Heather Byrd: A voice for engineering students

Heather Byrd: A voice for engineering students
by Steven Wright

"My friends say I don't act like an engineer at all, and I find that amusing," she says with a smile. "I think they forget that engineers are people, too. Generally, people have a picture of engineers as these nerds who sit in the lab and study all the time, or they think of us as these pale students with no social skill, but most of us aren't like that."

At 12:30 p.m. Sunday, Byrd, a biomedical and electrical engineering double major, will join about 170 other well-tanned engineers at The Pratt School of Engineering commencement. There, she will have a chance to reflect upon the last four years with classmates, faculty and others who have come to respect Byrd for her wit and service to the school.

Byrd, 22, has represented students on a number of Pratt committees, including one that reviewed the engineering curriculum. She also served as the chapter president of the National Society of Women Engineers.

"I tried to pick activities that were important to me like helping plan changes to the engineering curriculum," said Byrd. "The new curriculum is very important to me because I think there are changes that can be made to make our experience even better. Getting involved in that way has always been important to me and something stressed in my family."

Her hard work and service did not go unnoticed. On the curriculum review committee, Byrd was pivotal in helping faculty members understand the complex needs of students, said Dr. Barry Myers, chair of the curriculum committee and associate professor of biomedical engineering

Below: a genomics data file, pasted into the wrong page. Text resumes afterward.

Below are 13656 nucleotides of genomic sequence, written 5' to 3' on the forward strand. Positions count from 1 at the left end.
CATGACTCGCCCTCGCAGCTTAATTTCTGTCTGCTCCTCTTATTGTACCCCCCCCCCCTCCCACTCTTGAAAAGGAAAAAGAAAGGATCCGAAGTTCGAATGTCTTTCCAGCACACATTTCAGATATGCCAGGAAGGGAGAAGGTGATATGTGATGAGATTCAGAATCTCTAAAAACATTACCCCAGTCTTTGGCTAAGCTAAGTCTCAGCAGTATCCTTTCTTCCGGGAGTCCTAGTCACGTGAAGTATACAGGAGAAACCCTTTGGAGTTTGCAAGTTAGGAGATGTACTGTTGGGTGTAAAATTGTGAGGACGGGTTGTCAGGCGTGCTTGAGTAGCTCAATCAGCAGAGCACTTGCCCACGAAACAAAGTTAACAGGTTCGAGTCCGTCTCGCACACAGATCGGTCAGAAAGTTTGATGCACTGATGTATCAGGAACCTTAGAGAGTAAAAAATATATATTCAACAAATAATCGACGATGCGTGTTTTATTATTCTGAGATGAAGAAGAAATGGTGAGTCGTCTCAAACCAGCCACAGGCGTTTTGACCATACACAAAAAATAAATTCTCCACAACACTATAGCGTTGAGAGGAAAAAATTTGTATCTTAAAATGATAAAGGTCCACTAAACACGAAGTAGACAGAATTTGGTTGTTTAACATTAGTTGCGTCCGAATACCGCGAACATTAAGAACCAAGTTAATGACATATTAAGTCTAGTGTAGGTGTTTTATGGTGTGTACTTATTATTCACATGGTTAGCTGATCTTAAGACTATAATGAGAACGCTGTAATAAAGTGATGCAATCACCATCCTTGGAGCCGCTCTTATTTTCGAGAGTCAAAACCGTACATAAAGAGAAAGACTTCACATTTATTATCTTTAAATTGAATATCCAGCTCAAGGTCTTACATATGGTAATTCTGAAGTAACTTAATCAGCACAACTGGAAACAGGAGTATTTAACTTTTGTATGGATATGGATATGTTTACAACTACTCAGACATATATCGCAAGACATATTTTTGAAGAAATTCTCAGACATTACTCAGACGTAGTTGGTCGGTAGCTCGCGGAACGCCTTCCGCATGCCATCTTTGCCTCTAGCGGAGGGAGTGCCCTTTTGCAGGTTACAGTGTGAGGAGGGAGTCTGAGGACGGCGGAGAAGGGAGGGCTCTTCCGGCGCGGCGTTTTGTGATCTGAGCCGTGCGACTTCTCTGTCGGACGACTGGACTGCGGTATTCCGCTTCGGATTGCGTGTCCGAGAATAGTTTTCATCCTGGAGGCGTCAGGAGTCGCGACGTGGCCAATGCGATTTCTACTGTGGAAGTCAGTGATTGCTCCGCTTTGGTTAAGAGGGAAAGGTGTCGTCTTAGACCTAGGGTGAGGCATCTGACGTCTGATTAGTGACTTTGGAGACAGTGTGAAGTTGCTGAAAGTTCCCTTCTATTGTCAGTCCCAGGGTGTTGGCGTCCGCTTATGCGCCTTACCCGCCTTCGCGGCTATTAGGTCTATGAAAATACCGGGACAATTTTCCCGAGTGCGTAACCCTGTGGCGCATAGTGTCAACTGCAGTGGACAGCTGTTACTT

"Heather's contribution to the curriculum committee has been outstanding," said Myers. "I cannot imagine a student making a more substantive contribution than Heather. She was a clear positive addition to the Pratt School's effort to improve our curriculum."

Byrd wanted to serve in a leadership role in the women engineers' society because the open and respectful atmosphere that she's encountered at Duke has made her stay easier than what female peers experience at other engineering programs, she said.

"I think [women at Duke] start off in a better place. Some women at other schools have had to start off with an 'F' instead of an 'A'; I don't feel that happens here. Sure, there are always going to be those in engineering that are nasty, but at Duke those instances are very rare."

In addition to Pratt's diversity, Byrd said she's also learned to appreciate the community atmosphere of the school -- one of the primary reasons she chose to study at Duke.

"I had a vision of college being some cut-throat environment where students sabotaged each other's projects just to get ahead. When I visited Duke, I learned college didn't have to be like that."

After a brief summer vacation, Byrd will join Capital One Financial Corp.'s Enterprise services in Richmond, Va., a place where she said she would be able to apply her engineering degree with her economics minor.

"I don't want to go somewhere and work where I do nothing with electronics, but at the same time I don't want to be the person who is going to design those electronics," she says. "I have all these options. It's not a bad thing to be overwhelmed by. In a way, it's the best thing Pratt has given me."